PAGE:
Generosity is a trait long associated with and characteristic of Indian culture. The so-called Pilgrims might not have survived had it not been for the generosity of the Wampanoags in 1620. A group of Oneidas walked from Central New York to Valley Forge, Pennsylvania, bringing food to Gen. George Washington's beleaguered Continental Army during the brutal winter of 1777-78. The Chinooks aided Lewis and Clark's exhausted Corps of Discovery when it reached the mouth of the Columbia River in 1805-06. This list could certainly go on and on.
In negotiating future compacts, both the tribes and the states might be wise to consider including similar stipulations mandating that tribes not participating in gaming, for whatever reason, can at least derive some of the benefits from gaming monies. Such stipulations could allay fears among the less fortunate of being by-passed on a proven path leading to eventual economic self-determination and would certainly make them less reliant on the federal government for aid.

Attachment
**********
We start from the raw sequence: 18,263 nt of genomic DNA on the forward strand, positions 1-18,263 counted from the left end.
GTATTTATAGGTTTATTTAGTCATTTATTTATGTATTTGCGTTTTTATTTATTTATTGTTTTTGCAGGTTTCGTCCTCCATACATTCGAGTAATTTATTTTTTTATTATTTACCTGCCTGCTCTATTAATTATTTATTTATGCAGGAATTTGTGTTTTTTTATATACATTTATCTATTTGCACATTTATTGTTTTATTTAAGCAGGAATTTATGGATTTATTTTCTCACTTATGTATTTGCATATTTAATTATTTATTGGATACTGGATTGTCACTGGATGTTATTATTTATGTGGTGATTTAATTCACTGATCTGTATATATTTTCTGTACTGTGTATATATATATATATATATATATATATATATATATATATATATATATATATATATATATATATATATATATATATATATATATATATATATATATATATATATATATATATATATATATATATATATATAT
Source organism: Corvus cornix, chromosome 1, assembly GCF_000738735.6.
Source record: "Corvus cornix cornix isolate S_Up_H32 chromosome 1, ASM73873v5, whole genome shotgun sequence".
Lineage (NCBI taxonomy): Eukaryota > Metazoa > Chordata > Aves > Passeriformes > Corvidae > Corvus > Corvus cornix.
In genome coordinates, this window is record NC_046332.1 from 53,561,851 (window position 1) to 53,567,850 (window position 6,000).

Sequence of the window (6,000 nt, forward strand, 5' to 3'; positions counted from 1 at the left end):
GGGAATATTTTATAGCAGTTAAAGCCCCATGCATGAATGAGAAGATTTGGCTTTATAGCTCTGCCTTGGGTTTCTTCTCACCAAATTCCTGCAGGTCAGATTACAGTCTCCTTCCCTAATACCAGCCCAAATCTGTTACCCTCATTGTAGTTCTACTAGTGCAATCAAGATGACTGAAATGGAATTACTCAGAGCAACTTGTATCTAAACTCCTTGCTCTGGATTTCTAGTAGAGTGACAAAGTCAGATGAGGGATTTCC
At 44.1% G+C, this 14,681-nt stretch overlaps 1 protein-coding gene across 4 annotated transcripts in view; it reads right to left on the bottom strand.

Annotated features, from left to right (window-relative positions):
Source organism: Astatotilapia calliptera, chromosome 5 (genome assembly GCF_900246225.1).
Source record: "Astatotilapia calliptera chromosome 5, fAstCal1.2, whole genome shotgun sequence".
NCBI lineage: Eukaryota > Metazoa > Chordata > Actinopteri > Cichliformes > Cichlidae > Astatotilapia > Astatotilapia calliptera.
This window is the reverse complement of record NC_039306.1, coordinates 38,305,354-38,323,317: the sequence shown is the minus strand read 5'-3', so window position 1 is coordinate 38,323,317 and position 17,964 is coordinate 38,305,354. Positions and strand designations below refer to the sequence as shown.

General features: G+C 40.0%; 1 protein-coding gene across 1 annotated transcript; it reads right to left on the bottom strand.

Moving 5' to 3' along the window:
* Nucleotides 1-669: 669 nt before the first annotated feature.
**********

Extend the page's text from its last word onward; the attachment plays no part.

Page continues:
While the California and Ontario models may not be perfect, they do offer guidelines and perhaps "lessons learned" as to what does and does not work in revenue-sharing plans. In any case, the gaming tribes of California and the Mnjikanings of Ontario are to be commended for sharing their gaming revenues with their less fortunate, non-gaming counterparts.